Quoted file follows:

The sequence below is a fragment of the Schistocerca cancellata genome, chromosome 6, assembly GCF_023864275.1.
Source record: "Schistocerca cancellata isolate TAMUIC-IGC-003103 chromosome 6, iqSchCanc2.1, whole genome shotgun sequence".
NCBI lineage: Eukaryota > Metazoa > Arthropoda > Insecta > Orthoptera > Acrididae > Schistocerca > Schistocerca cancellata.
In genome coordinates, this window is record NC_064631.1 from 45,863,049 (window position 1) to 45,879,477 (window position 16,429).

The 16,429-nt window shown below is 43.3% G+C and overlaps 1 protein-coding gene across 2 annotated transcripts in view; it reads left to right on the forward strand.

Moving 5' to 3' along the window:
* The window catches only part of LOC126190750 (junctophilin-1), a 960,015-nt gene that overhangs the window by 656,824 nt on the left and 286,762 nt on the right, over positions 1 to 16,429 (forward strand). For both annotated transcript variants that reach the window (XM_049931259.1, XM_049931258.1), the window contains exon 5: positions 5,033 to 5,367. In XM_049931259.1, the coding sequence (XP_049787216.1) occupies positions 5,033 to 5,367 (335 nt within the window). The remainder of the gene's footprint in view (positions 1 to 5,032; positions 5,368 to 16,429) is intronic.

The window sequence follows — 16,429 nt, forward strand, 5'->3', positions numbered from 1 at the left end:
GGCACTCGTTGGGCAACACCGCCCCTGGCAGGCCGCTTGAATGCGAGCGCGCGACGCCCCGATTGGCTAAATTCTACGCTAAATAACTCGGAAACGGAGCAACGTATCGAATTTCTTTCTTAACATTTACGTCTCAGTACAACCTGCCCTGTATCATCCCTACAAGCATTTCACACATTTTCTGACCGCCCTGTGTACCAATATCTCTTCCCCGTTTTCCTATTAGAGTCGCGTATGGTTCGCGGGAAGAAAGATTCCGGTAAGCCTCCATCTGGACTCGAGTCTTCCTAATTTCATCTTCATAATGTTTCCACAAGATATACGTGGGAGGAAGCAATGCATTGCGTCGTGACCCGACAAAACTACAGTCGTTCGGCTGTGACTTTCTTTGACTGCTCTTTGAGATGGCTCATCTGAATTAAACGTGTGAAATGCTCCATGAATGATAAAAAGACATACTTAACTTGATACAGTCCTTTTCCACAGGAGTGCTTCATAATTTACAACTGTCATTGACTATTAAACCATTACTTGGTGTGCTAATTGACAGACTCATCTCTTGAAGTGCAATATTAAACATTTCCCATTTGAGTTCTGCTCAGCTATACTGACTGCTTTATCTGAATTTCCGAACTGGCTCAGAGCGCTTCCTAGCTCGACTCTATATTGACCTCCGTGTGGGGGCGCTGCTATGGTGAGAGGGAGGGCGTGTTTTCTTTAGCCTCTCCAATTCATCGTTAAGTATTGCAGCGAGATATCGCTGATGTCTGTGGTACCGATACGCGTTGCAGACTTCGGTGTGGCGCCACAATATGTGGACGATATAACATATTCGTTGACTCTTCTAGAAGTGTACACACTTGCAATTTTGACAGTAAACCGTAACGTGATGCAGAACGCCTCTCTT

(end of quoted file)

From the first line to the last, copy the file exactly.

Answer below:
The sequence below is a fragment of the Schistocerca cancellata genome, chromosome 6, assembly GCF_023864275.1.
Source record: "Schistocerca cancellata isolate TAMUIC-IGC-003103 chromosome 6, iqSchCanc2.1, whole genome shotgun sequence".
NCBI lineage: Eukaryota > Metazoa > Arthropoda > Insecta > Orthoptera > Acrididae > Schistocerca > Schistocerca cancellata.
In genome coordinates, this window is record NC_064631.1 from 45,863,049 (window position 1) to 45,879,477 (window position 16,429).

The 16,429-nt window shown below is 43.3% G+C and overlaps 1 protein-coding gene across 2 annotated transcripts in view; it reads left to right on the forward strand.

Moving 5' to 3' along the window:
* The window catches only part of LOC126190750 (junctophilin-1), a 960,015-nt gene that overhangs the window by 656,824 nt on the left and 286,762 nt on the right, over positions 1 to 16,429 (forward strand). For both annotated transcript variants that reach the window (XM_049931259.1, XM_049931258.1), the window contains exon 5: positions 5,033 to 5,367. In XM_049931259.1, the coding sequence (XP_049787216.1) occupies positions 5,033 to 5,367 (335 nt within the window). The remainder of the gene's footprint in view (positions 1 to 5,032; positions 5,368 to 16,429) is intronic.

The window sequence follows — 16,429 nt, forward strand, 5'->3', positions numbered from 1 at the left end:
GGCACTCGTTGGGCAACACCGCCCCTGGCAGGCCGCTTGAATGCGAGCGCGCGACGCCCCGATTGGCTAAATTCTACGCTAAATAACTCGGAAACGGAGCAACGTATCGAATTTCTTTCTTAACATTTACGTCTCAGTACAACCTGCCCTGTATCATCCCTACAAGCATTTCACACATTTTCTGACCGCCCTGTGTACCAATATCTCTTCCCCGTTTTCCTATTAGAGTCGCGTATGGTTCGCGGGAAGAAAGATTCCGGTAAGCCTCCATCTGGACTCGAGTCTTCCTAATTTCATCTTCATAATGTTTCCACAAGATATACGTGGGAGGAAGCAATGCATTGCGTCGTGACCCGACAAAACTACAGTCGTTCGGCTGTGACTTTCTTTGACTGCTCTTTGAGATGGCTCATCTGAATTAAACGTGTGAAATGCTCCATGAATGATAAAAAGACATACTTAACTTGATACAGTCCTTTTCCACAGGAGTGCTTCATAATTTACAACTGTCATTGACTATTAAACCATTACTTGGTGTGCTAATTGACAGACTCATCTCTTGAAGTGCAATATTAAACATTTCCCATTTGAGTTCTGCTCAGCTATACTGACTGCTTTATCTGAATTTCCGAACTGGCTCAGAGCGCTTCCTAGCTCGACTCTATATTGACCTCCGTGTGGGGGCGCTGCTATGGTGAGAGGGAGGGCGTGTTTTCTTTAGCCTCTCCAATTCATCGTTAAGTATTGCAGCGAGATATCGCTGATGTCTGTGGTACCGATACGCGTTGCAGACTTCGGTGTGGCGCCACAATATGTGGACGATATAACATATTCGTTGACTCTTCTAGAAGTGTACACACTTGCAATTTTGACAGTAAACCGTAACGTGATGCAGAACGCCTCTCTT